What is dementia?

Dementia is a term used to describe a loss of memory, problem-solving, language, and other cognitive abilities that is severe enough to interfere with someone’s daily life. Dementia is not a single disease but instead a general term used to describe a range of medical conditions that damage brain cells and cause abnormal brain changes.

Different types of dementia include:

  • Alzheimer’s
  • Lewy body
  • Vascular
  • Frontotemporal
  • Mixed dementia

While these diseases damage brain cells in different ways, the damages they cause all interfere with the ability of brain cells to communicate with each other.

The signs and symptoms of dementia can vary significantly from person to person, but some examples include problems with:

  • paying bills
  • short-term memory
  • keeping track of possessions (e.g., purse or wallet)
  • traveling out of the neighborhood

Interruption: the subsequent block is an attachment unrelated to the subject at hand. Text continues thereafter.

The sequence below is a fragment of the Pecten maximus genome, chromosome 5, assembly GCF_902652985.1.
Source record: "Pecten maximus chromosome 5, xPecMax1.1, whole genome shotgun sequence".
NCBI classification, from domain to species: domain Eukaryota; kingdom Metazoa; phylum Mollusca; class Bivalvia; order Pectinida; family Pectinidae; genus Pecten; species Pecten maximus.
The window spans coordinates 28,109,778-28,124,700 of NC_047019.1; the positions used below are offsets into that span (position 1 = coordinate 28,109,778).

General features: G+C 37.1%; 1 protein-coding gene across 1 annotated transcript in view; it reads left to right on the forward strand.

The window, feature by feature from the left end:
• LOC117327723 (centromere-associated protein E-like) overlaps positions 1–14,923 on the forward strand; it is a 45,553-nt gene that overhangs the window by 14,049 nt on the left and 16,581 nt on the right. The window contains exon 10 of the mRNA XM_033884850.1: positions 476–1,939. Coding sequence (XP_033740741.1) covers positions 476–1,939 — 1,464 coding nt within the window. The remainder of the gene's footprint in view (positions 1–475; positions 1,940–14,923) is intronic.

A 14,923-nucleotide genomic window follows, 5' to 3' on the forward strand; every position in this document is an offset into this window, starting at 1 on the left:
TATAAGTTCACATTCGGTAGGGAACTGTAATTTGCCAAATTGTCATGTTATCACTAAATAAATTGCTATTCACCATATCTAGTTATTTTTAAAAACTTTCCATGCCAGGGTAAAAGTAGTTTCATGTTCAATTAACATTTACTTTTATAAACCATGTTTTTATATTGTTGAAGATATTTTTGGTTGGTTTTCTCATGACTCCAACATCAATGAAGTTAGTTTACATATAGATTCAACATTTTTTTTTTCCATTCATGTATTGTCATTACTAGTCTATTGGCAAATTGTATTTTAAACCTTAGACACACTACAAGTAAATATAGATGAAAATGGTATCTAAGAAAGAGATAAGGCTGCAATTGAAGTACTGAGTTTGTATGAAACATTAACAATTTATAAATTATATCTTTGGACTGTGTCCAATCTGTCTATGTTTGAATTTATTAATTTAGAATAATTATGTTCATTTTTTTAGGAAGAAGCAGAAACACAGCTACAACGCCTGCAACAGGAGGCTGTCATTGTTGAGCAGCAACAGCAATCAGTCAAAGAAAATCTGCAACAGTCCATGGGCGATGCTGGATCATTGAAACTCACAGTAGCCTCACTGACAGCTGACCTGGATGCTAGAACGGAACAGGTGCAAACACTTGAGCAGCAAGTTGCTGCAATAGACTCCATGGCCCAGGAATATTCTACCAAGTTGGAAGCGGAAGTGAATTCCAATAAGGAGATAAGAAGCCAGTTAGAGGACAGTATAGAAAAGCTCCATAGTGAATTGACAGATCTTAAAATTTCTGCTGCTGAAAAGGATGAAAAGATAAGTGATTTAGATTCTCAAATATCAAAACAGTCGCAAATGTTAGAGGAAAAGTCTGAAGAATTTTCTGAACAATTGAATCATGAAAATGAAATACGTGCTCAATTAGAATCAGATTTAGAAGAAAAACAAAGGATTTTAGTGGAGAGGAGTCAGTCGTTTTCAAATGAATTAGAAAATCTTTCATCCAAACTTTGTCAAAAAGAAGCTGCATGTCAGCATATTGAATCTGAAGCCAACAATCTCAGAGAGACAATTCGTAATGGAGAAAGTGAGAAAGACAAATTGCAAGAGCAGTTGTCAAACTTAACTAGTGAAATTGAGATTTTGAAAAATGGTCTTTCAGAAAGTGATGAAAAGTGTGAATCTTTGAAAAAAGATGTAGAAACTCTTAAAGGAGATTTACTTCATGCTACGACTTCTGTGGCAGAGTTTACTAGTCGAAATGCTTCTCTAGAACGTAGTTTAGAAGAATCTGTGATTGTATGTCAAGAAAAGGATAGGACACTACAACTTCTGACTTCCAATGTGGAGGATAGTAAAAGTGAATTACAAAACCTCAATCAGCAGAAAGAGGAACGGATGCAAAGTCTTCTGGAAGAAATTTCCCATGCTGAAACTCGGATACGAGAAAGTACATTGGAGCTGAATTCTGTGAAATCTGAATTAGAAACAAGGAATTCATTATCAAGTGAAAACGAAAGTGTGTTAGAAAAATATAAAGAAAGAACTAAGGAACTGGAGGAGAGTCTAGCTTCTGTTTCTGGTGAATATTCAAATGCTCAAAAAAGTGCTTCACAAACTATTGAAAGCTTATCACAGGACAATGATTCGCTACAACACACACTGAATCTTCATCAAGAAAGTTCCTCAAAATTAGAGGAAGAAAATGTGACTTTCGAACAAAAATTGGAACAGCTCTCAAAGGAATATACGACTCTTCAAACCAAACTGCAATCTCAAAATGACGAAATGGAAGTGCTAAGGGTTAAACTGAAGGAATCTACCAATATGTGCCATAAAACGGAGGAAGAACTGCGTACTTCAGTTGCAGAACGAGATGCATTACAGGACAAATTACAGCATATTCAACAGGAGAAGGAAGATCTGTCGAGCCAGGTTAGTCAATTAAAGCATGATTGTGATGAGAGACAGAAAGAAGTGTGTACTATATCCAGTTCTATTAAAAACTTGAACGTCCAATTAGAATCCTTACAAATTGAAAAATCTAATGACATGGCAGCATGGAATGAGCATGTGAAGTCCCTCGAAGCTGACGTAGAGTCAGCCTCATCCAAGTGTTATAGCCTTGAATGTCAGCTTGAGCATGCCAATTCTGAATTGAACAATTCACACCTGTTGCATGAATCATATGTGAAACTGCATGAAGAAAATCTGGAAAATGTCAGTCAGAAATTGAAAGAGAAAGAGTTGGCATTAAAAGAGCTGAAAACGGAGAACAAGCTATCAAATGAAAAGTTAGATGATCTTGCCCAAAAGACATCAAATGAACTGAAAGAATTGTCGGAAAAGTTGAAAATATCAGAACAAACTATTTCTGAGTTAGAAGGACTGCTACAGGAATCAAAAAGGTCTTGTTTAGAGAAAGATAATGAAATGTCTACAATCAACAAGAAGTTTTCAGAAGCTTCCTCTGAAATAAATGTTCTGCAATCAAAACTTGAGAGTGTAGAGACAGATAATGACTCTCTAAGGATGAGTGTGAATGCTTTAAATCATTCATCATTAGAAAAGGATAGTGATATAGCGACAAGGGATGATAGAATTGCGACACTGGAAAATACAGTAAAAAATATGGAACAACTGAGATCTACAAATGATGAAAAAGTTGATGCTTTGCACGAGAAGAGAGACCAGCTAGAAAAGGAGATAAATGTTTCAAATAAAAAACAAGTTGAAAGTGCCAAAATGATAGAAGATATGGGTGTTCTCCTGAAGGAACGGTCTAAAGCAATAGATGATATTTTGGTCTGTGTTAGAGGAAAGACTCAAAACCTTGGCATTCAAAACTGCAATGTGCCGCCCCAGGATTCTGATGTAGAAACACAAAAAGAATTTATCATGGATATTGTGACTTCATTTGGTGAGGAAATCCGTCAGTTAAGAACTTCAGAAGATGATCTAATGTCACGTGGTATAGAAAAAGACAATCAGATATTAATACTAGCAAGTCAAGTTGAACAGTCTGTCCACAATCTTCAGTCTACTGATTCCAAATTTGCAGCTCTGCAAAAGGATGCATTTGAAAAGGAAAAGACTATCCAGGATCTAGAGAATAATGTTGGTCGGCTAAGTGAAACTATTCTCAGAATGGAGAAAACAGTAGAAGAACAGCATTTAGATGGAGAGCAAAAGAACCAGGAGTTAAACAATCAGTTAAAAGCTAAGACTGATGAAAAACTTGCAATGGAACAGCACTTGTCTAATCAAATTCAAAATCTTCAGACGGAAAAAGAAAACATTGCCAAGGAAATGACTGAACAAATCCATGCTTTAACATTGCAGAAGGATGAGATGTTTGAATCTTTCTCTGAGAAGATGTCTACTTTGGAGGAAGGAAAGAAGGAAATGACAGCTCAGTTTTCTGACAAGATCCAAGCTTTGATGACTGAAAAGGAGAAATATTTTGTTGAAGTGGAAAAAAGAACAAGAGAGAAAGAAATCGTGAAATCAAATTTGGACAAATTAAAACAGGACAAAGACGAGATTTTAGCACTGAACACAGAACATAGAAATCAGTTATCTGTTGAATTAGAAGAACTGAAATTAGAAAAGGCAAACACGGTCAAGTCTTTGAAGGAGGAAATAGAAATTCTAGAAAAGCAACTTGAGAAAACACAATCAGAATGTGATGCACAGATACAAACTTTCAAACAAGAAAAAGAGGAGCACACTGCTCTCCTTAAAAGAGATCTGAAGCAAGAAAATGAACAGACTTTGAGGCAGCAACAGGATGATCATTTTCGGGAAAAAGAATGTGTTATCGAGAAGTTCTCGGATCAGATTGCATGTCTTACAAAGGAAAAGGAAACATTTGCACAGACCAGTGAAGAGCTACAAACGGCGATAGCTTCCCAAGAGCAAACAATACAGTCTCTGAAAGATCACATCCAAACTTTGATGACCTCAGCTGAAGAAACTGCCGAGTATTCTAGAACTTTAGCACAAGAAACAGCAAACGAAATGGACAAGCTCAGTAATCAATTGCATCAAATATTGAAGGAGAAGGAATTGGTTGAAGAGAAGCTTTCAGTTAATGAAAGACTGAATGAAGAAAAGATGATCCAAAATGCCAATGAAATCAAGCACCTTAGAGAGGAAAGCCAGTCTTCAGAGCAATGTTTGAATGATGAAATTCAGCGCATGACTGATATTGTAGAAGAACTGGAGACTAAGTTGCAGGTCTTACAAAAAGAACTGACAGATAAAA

• remembering appointments
  • planning and preparing meals

Most causes of dementia are progressive, meaning the signs begin slowly and gradually worsen. Some dementia patients benefit from care in assisted living facilities.

How does dementia impact healthcare?

Most types of progressive dementia, such as Alzheimer’s, do not have a cure. Instead, treatment of this type of dementia focuses on reducing cognitive and functional decline and temporarily slowing the progression of dementia symptoms.

Research efforts and clinical trials are continually evolving in search of a cure or better treatment method.